As animal charity Humane Society International (HSI) closed down their thirteenth dog meat farm in South Korea, their latest rescue mission has exposed the long-suspected connection between South Korea’s puppy trade and the dog meat industry.
HSI has found all sizes and breeds of dogs at its previous dog meat farm closures; however, this is the first time the charity has discovered puppies being bred for pet trade alongside others destined to be electrocuted and butchered for meat to supply local restaurants. Pups that couldn’t be sold as pets could also end up at the slaughterhouse.
Nara Kim, a HSI/Korea campaigner, says, “The lines between puppy mills and dog meat farms are routinely blurred throughout South Korea, and with our latest dog farm closure we are exposing the shocking reality of that. These dogs are suffering at the hands of two abusive industries, their ultimate fate depending on whether they will sell for more money as a pet or for meat.
“They all start life in this depressing, squalid place, with the lucky few ending up being a loved companion whilst their cage mates are served at a restaurant or enter a chain of auctions where they are sold on to the next farmer to produce litter after litter of puppies. Korean consumers will be shocked to see that the dog meat they buy in restaurants or from markets could come from the very same dogs they see in the pet shop window. No matter where the dogs go, the conditions at this farm are horrifying.
“The emaciated dogs have matted fur and untreated wounds. We found them cowering in rusty cages as they endure the bitter cold of the Korean winter. It is an immense relief to be able to rescue them and fly them to North America where we can work with partner organisations and begin their search for adoptive families. For them the nightmare is over, and we hope that by exposing their suffering we can hasten the end of the entire industry for good.”
More than 2.5 million dogs a year are reared on thousands of dog meat farms across South Korea. Although most people don’t regularly eat dog, it still remains popular during Bok days of summer in July and August, when its eaten as a soup called Bonsintang.
The horrific slaughter of the dogs include electrocution, taking up to five minutes to die, or sometimes hanging. The dog meat industry is currently neither legal or illegal in South Korea, but many provisions of the Animal Protection Act are routinely breached, such as the ban on killing animals in a brutal way and on killing them in public areas, or in front of other animals of the same species.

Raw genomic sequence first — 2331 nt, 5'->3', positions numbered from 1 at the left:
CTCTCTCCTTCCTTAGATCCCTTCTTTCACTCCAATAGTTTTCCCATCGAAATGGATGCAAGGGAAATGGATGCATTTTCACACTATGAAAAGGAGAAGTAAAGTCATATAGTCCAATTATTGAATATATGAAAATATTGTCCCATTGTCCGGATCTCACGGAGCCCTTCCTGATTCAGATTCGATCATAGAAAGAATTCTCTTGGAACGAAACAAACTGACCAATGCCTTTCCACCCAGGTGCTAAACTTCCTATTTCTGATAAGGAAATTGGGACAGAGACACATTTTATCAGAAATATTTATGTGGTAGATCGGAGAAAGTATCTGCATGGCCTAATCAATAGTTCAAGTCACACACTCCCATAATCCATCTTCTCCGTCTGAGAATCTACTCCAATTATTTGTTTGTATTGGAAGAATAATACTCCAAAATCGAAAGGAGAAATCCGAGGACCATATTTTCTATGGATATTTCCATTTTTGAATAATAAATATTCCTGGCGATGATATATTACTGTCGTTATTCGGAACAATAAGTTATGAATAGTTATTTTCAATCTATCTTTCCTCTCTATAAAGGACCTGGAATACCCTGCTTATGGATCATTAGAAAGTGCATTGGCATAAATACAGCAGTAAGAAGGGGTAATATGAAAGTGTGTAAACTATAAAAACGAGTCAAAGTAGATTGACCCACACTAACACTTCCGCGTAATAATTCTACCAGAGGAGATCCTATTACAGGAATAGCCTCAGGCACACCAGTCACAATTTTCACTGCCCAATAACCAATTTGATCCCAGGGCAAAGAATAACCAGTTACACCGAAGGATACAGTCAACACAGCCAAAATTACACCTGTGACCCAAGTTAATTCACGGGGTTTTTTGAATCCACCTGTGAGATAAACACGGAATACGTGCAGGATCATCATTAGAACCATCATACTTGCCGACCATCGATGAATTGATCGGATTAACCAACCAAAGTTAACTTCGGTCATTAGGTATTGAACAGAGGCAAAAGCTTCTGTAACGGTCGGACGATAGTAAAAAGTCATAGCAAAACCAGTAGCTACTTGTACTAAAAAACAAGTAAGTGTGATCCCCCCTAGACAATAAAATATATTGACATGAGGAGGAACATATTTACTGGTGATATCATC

HSI works in partnership with dog farmers to rescue their dogs and transition their businesses to alternative, humane and more profitable enterprises such as crop growing or service trades. Sixty-year-old Farmer Lee, who ran this farm for eight year, is eager to leave his dog breeding days behind him. Mr Lee says he feels ashamed to be a dog farmer, but had no way out until he was introduced to HSI’s dog farm closure scheme by a former farmer with whom HSI had worked. Once HSI closes his farm and removes the dogs for rehoming, Mr Lee hopes to become a security guard with the help and financing provided by HSI for him to take a computer literacy training course.
Farmer Lee said, “From the very beginning, my entire family has been against my dog farming. All my daughters and my wife want me to close it, and they have never wanted to visit the farm. I feel very ashamed to be a dog meat farmer and a puppy mill farmer so I barely tell anyone what I’m doing.
“My business is also making no money now and it’s too hard to farm the dogs as I have back pain. Also, I’ve had a hard time with my neighbour complaining about the barking which meant I had to move my farm. I spend more money on this farm than I make from it. I think dog meat trade will die soon. I feel like it’s already ending.”
In addition to the nearly 200 dogs, HSI/Korea is also rescuing three pigs who live on Mr Lee’s farm. Named by HSI, Mable, Martha and Maggie are mini-pigs originally bred for the pet trade, but at 50 kg in weight and growing, they were highly unlikely to find happy homes, and faced an uncertain future. As HSI’s legal contract with dog farmers obliges them to transition to strictly animal-friendly livelihoods, the pigs will shortly be starting a new life being cared for at a sanctuary being established with HSI’s partner group KARA.
Images by HSI/Korea.